"I hope to be competitive by February," West said days before his team opened the season with a trip to tiny Washburn, Tenn.

As it turned out, the Lady Indians were competitive well before then. When they opened district play in December with back-to-back wins over Wartburg and Oakdale, there seemed to be indications that a return to past success was at hand.

Two months later, Oneida was putting the final touches on a 20-win season — its first since 2007 — and West was voted by his fellow coaches as the district's coach of the year.

And the team seems to be peaking at just the right time. Friday's 51-36 win over Coalfield was one of Oneida's most impressive performances of the season.

Still, West knows that there is much work to be done. Wartburg will enter Monday's game as the No. 4 seed in the district, but it is a Bulldog team that looked impressive in a win over No. 1 Oliver Springs on Friday.

The last time the Lady Indians faced the Bulldogs on their home court, Jan. 18, Wartburg appeared to have the game in hand before Oneida pulled out an improbable victory at the end. Wartburg missed the front end of a one-and-one free throw situation that could have made it a two-possession game with under a minute remaining. A 3-point shot at the other end by Morgan proved to be the winning basket, and Oneida escaped with a 36-34 win.

The teams' first meeting, in Oneida on Dec. 11, was no easier. Wartburg missed a point-blank look at a layup at the end of regulation that would have forced overtime, and the Lady Indians escaped with a 41-39 win.

Oneida has come up empty in their last two district championship games in Wartburg. In 2009, West's team defeated Coalfield in the semifinals but fell to Oliver Springs three nights later, 64-58.

Two years earlier, West's team defeated Oakdale in the semifinals but lost to Oliver Springs in the championship game, 44-35.

The Wartburg court has not been kind to the Lady Indians in the postseason. In 2006, Oneida entered the tournament as the district's top team, but was upset by Coalfield in the first game, a semifinal matchup in Wartburg. In 2005, the Lady Indians went all the way to the state tournament in Murfreesboro before falling to University School of Jackson. But in the district championship game in Wartburg, the Lady Indians had fallen to Coalfield, 56-50.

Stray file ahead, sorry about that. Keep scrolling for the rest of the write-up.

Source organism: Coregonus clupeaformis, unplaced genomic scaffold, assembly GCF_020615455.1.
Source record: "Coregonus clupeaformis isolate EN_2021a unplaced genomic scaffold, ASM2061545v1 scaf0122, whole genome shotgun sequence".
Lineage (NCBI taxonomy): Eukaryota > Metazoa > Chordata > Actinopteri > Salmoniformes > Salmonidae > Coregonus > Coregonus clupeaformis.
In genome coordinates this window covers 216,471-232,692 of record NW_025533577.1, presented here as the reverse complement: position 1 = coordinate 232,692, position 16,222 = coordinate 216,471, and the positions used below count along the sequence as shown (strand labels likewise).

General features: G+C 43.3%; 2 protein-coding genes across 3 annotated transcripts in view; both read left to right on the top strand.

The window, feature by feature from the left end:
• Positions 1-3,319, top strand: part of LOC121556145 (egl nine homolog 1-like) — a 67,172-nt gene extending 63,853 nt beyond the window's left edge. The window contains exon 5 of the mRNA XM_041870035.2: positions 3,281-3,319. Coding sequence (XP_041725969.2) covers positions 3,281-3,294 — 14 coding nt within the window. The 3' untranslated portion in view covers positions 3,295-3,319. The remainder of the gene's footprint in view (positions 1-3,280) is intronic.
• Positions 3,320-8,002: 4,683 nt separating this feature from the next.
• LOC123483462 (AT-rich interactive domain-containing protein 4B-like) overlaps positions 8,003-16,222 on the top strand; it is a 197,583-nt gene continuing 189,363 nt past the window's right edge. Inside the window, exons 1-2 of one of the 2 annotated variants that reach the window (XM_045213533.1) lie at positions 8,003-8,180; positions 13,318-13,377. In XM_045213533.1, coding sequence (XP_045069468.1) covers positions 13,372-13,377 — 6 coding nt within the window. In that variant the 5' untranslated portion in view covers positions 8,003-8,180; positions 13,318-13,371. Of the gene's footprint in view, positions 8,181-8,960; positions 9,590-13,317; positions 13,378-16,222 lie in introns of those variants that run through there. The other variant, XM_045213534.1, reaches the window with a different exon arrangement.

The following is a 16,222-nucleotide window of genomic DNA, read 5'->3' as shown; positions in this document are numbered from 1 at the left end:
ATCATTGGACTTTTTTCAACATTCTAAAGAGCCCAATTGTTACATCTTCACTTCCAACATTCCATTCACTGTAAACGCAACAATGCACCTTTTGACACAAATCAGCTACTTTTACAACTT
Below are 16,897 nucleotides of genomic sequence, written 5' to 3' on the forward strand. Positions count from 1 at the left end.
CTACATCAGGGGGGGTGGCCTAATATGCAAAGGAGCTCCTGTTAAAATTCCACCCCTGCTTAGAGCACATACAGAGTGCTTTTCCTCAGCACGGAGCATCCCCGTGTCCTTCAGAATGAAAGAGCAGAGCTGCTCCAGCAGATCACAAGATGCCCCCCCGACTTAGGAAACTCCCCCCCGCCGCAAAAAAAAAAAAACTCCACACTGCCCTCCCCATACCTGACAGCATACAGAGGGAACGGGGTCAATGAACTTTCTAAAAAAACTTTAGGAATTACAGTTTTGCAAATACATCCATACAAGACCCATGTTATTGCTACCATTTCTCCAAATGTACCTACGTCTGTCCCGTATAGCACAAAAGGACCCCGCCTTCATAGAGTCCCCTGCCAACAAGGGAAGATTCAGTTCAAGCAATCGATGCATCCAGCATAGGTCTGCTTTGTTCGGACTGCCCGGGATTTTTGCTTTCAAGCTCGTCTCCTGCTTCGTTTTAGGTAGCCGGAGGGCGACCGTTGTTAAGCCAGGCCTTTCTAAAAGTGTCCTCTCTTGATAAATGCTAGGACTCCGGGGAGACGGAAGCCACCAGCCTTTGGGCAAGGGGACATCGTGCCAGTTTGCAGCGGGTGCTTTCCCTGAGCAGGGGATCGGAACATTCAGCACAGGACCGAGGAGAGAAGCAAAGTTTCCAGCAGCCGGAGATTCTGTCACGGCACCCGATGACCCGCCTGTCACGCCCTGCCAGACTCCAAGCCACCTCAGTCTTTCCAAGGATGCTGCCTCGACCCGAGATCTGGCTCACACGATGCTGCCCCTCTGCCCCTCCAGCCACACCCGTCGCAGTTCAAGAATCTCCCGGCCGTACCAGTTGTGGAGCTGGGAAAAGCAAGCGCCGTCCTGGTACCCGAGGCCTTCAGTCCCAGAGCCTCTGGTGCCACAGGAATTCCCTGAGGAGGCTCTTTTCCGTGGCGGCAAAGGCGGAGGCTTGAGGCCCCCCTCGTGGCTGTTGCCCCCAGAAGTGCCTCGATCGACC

Oneida's last district title came in 2004, a 42-37 win over Coalfield in Rockwood. This year's players were in grades one through four that year.

The Lady Indians' last meeting with Wartburg in the district championship game came in 2002, a 71-62 loss to the Bulldogs in Coalfield.

From 2002-2009, Oneida was in the district championship game six out of eight times. Earning wins in the game were not as easy. With the exception of 2004, the Lady Indians did not emerge victorious from the title game. Oneida twice advanced to the state tournament during that stretch (2003 and 2005) but, incredibly, did not win the district either time.

With their return to the district title game this year, the Lady Indians are ready to start a new tradition of title game appearances. But this time they have an opportunity to accomplish the championship win that was so elusive over the previous decade.